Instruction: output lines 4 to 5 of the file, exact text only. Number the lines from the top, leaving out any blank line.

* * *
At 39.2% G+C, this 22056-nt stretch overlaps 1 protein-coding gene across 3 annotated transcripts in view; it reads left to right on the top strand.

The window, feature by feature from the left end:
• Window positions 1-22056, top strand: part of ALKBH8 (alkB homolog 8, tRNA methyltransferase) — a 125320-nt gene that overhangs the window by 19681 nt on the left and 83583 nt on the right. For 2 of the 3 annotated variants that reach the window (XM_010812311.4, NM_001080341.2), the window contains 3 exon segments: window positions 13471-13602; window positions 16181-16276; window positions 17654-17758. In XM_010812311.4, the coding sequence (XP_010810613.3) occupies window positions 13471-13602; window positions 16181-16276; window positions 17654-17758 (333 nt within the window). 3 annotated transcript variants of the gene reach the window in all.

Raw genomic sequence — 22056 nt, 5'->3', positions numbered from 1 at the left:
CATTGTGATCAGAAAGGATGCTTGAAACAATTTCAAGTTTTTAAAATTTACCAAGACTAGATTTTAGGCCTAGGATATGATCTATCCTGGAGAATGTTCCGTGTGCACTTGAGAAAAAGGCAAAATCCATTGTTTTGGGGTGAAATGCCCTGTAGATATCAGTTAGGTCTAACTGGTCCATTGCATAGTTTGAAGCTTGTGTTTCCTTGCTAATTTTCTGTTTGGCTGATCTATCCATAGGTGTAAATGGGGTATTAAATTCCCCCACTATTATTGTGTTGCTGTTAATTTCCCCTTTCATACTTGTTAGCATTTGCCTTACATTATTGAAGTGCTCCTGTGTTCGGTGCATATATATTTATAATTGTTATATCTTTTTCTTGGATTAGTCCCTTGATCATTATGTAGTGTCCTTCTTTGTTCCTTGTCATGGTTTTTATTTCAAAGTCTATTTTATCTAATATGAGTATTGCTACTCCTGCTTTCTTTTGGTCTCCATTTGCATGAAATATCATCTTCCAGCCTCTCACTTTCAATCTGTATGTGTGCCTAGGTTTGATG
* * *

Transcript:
Raw genomic sequence — 22056 nt, 5'->3', positions numbered from 1 at the left:
CATTGTGATCAGAAAGGATGCTTGAAACAATTTCAAGTTTTTAAAATTTACCAAGACTAGATTTTAGGCCTAGGATATGATCTATCCTGGAGAATGTTCCGTGTGCACTTGAGAAAAAGGCAAAATCCATTGTTTTGGGGTGAAATGCCCTGTAGATATCAGTTAGGTCTAACTGGTCCATTGCATAGTTTGAAGCTTGTGTTTCCTTGCTAATTTTCTGTTTGGCTGATCTATCCATAGGTGTAAATGGGGTATTAAATTCCCCCACTATTATTGTGTTGCTGTTAATTTCCCCTTTCATACTTGTTAGCATTTGCCTTACATTATTGAAGTGCTCCTGTGTTCGGTGCATATATATTTATAATTGTTATATCTTTTTCTTGGATTAGTCCCTTGATCATTATGTAGTGTCCTTCTTTGTTCCTTGTCATGGTTTTTATTTCAAAGTCTATTTTATCTAATATGAGTATTGCTACTCCTGCTTTCTTTTGGTCTCCATTTGCATGAAATATCATCTTCCAGCCTCTCACTTTCAATCTGTATGTGTGCCTAGGTTTGATG